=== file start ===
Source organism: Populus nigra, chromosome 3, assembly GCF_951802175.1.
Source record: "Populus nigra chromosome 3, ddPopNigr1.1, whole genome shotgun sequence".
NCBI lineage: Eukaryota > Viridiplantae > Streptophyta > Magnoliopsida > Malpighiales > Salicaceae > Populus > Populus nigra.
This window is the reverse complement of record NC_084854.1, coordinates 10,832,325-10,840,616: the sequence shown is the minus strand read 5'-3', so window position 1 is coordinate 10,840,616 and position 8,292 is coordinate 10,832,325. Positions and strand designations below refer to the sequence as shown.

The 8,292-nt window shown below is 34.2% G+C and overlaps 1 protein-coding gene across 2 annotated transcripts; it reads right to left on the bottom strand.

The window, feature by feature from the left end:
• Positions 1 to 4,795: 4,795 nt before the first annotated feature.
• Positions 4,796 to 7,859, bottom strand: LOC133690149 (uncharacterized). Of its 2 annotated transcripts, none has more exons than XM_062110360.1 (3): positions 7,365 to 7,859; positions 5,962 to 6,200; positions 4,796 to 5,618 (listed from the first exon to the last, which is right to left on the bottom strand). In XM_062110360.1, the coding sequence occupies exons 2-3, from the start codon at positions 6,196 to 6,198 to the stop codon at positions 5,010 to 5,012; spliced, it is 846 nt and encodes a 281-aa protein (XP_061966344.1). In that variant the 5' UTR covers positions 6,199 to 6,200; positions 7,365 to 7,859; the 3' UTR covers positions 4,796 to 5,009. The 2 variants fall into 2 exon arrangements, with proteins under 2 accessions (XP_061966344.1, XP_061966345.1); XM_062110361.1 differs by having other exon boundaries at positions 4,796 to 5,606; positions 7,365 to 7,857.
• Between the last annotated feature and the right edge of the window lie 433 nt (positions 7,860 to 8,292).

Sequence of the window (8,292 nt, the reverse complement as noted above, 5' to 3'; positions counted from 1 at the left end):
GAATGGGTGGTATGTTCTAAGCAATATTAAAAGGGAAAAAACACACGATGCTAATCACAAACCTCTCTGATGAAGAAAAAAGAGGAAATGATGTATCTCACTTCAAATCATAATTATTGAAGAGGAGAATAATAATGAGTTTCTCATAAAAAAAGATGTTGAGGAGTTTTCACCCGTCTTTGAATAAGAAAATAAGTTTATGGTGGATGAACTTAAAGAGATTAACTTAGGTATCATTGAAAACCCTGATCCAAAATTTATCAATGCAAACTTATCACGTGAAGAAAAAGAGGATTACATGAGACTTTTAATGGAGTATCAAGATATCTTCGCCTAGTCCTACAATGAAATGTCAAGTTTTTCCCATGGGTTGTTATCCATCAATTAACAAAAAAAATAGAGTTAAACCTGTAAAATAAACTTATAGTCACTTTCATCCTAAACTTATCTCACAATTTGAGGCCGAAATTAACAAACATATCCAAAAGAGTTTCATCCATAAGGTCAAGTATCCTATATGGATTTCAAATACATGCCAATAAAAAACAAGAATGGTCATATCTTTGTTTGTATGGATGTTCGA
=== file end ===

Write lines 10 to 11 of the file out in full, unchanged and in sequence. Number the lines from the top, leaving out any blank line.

Sequence of the window (8,292 nt, the reverse complement as noted above, 5' to 3'; positions counted from 1 at the left end):
GAATGGGTGGTATGTTCTAAGCAATATTAAAAGGGAAAAAACACACGATGCTAATCACAAACCTCTCTGATGAAGAAAAAAGAGGAAATGATGTATCTCACTTCAAATCATAATTATTGAAGAGGAGAATAATAATGAGTTTCTCATAAAAAAAGATGTTGAGGAGTTTTCACCCGTCTTTGAATAAGAAAATAAGTTTATGGTGGATGAACTTAAAGAGATTAACTTAGGTATCATTGAAAACCCTGATCCAAAATTTATCAATGCAAACTTATCACGTGAAGAAAAAGAGGATTACATGAGACTTTTAATGGAGTATCAAGATATCTTCGCCTAGTCCTACAATGAAATGTCAAGTTTTTCCCATGGGTTGTTATCCATCAATTAACAAAAAAAATAGAGTTAAACCTGTAAAATAAACTTATAGTCACTTTCATCCTAAACTTATCTCACAATTTGAGGCCGAAATTAACAAACATATCCAAAAGAGTTTCATCCATAAGGTCAAGTATCCTATATGGATTTCAAATACATGCCAATAAAAAACAAGAATGGTCATATCTTTGTTTGTATGGATGTTCGA